Never Has LinkedIn Been More Powerful Than Today

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LinkedIn is the most powerful weapon you have in building your reputation. 

I believe this. Wholeheartedly. The problem, of course, is that we live in this strange new on-demand world. What do you want? What do you need? We can access almost anything with our smartphones and the flick of our thumb. A car. A place to stay. Someone to mate with. You name it. It’s all right there. Instantly. It’s not a smartphone. It’s a remote control for your life (as my buddy, Andy Nulman, called it more than fifteen years ago). With that, our expectations to “get stuff done” has become somewhat slanted. We expect now, in real-time. Why doesn’t everything work this fast?

Does LinkedIn work for finding work?

This was the question that a friend (who also happens to be a HR professional) asked on Facebook (not LinkedIn?) the other day. I jumped in and stated that – for my time and attention – there is nothing more important to an individual’s professional development than a robust LinkedIn profile coupled with an effort to build genuine connections. Now, Microsoft has gone and acquired LinkedIn for $26+ billion. Imagine everything from their Office tools to their CRM being plugged into this online social network for professionals. If done well, the potential is boundless. We shall see. But, I digress. Someone else hopped on to this Facebook post and wrote the following…

“Linked in is completely useless for someone actually looking for work. I even joined the ‘premium’ thing for a month. Useless. All it is are ‘thought leaders’ quoting bs articles at each other and marketing people doing marketing things with each other. For anyone looking for a real job in the real world – waste of time.”

Are you looking for work?

There are a few things to know about LinkedIn:

  1. Your LinkedIn experience is not my LinkedIn experience. All feeds and updates that any individual sees are predicated on the people that they are following. I see information based on the people that I am connected to. You will have a completely different experience, based on who you are following. Don’t like the information that you’re seeing? Unfollow those people. Your mileage may vary (as Seth Godin likes to say). Saying that LinkedIn is useless implies that you’re not digging deep to make the valuable connections, or following the people that are sharing interesting perspectives. They are there. Look for them.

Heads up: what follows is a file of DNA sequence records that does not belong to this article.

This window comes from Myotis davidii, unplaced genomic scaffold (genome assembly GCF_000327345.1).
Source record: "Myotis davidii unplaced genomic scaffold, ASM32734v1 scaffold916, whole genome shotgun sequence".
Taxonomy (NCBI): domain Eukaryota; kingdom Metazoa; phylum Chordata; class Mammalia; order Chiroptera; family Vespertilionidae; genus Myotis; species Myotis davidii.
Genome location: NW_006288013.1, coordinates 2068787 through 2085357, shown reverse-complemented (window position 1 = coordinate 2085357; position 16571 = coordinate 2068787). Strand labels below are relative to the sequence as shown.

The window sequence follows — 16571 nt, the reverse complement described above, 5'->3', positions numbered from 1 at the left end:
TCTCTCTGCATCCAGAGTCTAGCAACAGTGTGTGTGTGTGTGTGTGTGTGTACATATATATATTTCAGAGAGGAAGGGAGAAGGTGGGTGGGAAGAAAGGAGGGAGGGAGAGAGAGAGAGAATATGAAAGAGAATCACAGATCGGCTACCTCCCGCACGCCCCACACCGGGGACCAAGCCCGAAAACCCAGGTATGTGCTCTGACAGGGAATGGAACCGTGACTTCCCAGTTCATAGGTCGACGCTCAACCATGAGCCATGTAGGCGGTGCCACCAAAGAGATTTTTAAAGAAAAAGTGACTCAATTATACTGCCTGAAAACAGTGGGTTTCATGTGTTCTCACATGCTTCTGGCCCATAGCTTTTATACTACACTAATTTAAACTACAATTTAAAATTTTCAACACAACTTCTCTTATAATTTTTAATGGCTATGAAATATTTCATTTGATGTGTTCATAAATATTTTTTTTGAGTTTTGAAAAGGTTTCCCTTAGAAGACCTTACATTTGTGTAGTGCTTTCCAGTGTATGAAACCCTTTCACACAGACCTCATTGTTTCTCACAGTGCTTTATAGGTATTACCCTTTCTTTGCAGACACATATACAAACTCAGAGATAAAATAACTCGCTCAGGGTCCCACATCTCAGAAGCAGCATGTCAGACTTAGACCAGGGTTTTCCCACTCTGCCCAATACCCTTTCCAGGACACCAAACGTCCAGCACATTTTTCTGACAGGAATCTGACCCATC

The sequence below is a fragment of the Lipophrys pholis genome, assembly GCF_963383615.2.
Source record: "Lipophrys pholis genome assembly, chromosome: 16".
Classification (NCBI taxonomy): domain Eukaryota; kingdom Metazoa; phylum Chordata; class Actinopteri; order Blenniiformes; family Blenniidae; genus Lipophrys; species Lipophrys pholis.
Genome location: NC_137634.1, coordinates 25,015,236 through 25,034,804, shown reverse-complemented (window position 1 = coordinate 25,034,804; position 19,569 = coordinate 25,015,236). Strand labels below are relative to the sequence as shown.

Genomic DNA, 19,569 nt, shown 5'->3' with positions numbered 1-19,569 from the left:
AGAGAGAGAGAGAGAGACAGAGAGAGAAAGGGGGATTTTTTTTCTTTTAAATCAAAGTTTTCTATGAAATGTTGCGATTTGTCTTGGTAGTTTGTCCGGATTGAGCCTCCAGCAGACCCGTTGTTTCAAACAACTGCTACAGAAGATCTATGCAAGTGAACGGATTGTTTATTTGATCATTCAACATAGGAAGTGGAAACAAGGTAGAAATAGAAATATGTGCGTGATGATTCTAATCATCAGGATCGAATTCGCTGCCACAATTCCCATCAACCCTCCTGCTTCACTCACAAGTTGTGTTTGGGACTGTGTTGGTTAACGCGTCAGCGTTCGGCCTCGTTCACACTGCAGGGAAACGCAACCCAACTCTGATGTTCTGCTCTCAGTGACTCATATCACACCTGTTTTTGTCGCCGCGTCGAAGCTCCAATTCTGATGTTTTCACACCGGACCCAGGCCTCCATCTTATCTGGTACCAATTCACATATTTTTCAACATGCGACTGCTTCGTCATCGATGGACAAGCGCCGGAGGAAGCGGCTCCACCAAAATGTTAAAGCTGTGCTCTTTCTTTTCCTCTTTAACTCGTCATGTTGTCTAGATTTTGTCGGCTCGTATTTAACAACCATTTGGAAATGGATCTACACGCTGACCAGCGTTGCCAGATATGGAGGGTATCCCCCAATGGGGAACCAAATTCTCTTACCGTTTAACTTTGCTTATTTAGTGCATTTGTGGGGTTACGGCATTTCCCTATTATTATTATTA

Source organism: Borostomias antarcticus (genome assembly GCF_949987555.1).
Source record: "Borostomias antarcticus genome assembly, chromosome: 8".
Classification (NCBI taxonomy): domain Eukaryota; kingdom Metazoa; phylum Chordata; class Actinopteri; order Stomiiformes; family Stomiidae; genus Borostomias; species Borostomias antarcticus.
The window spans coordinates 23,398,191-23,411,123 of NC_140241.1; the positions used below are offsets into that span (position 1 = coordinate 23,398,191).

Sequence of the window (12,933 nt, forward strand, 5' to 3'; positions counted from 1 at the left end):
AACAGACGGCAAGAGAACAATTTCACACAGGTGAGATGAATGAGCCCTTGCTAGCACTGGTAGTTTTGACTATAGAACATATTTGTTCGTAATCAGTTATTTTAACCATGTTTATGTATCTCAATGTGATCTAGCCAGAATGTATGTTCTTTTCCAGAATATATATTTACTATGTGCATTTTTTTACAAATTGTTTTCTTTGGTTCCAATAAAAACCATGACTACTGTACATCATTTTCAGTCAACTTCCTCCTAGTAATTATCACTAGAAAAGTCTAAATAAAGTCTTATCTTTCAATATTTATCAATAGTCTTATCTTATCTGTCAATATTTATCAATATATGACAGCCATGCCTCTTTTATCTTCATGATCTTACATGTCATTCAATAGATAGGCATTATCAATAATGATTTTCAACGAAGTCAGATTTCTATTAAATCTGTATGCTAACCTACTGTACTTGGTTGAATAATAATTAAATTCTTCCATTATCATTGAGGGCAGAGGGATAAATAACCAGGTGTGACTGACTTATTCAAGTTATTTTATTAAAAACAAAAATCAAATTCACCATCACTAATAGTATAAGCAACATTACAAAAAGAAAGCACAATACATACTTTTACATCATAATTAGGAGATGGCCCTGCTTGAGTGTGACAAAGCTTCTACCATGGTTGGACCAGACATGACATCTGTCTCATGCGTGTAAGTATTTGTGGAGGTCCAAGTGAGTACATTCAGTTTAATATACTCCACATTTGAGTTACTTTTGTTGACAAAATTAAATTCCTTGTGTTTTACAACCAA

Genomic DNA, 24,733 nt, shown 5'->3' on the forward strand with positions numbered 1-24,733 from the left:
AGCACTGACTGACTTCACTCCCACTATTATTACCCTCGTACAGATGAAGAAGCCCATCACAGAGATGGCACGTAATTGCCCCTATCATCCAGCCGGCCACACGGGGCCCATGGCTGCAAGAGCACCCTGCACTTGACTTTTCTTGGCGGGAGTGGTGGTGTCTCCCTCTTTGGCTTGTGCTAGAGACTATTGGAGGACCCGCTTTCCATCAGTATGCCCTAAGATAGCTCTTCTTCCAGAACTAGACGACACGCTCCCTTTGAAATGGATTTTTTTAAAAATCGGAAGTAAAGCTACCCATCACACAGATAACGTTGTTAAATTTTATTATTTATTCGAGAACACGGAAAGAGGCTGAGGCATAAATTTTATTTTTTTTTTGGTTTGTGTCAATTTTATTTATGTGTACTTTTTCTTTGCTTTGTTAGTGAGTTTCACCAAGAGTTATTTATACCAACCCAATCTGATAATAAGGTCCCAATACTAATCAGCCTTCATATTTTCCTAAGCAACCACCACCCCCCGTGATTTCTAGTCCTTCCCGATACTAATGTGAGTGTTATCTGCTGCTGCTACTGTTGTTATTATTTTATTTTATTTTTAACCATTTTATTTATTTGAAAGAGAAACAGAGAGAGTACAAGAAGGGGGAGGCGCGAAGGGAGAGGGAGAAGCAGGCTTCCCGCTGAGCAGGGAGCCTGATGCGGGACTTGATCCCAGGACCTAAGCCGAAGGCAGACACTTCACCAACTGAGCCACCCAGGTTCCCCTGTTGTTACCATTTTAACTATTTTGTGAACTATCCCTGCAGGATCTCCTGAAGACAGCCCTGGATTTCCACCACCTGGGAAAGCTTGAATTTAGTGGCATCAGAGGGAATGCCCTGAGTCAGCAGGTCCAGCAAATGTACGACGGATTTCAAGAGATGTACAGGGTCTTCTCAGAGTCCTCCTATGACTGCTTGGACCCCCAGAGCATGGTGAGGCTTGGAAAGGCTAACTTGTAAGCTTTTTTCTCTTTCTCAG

2. Your profile must be complete. LinkedIn is a two-way street. It’s not just who you follow – and how often you message people. You don’t know what you don’t know. It’s hard to (really) know who is checking out your profile (the more advanced users now how to adjust their settings, so that you can’t tell when they’ve seen your profile), and the LinkedIn search engine is fairly robust. Without a complete and up-to-date profile, you will never be able to truly experience the power of LinkedIn’s serendipity. That’s when someone was doing a specific search for a skill set, and your name shows up in the search. Every few weeks, you should hop on to LinkedIn, review your profile and add to it. The more complete, the more opportunities may float your way.
  3. LinkedIn is not there to find you work. LinkedIn is there for you to make connections. Making connections with the sole desire of finding a job is going to be thankless experience. Making connections with the sole desire of trying to extend your network and help others, is going to create a powerful future for yourself. My LinkedIn strategy? Every Monday morning I do a search for either “VP Marketing” or “Chief Marketing Officer” (these are the types of professionals that I am most interested in meeting). From there, I look to see which are two or more nodes out of reach (and who has an interesting profile). I shoot them a quick and personal note (not a form email!) letting them know that while we’ve never connected before, I am interested in what they do, the brand they work with, that I would love to connect. If there is reciprocity, I don’t just take the connection and move on, I truly connect (ask to meet for coffee, whatever). My intent is sincere: How can I help them? What questions might I ask them? I have about an 75% success rate with this, and it has parlayed into lifetime friendships, a slew of new connections and an ability for me to continuously help others. On top of that, I’m doing my best to reach almost 20 new people every month. That has a compounding effect over time.
  4. LinkedIn is most powerful if you don’t play the numbers game. Most people are looking at how many connections they have, or how many resumes they have blasted off. This is spam. Like great content, it’s not about how many people, but who they are. Things don’t happen overnight. They take time. Lots of time. Build your network slowly, with precision and respect the circle of trust that you are building.

If all you are doing is looking for a job, LinkedIn will be a tough environment. If all you are doing is trying to build a valuable and powerful professional network, LinkedIn will be your paradise.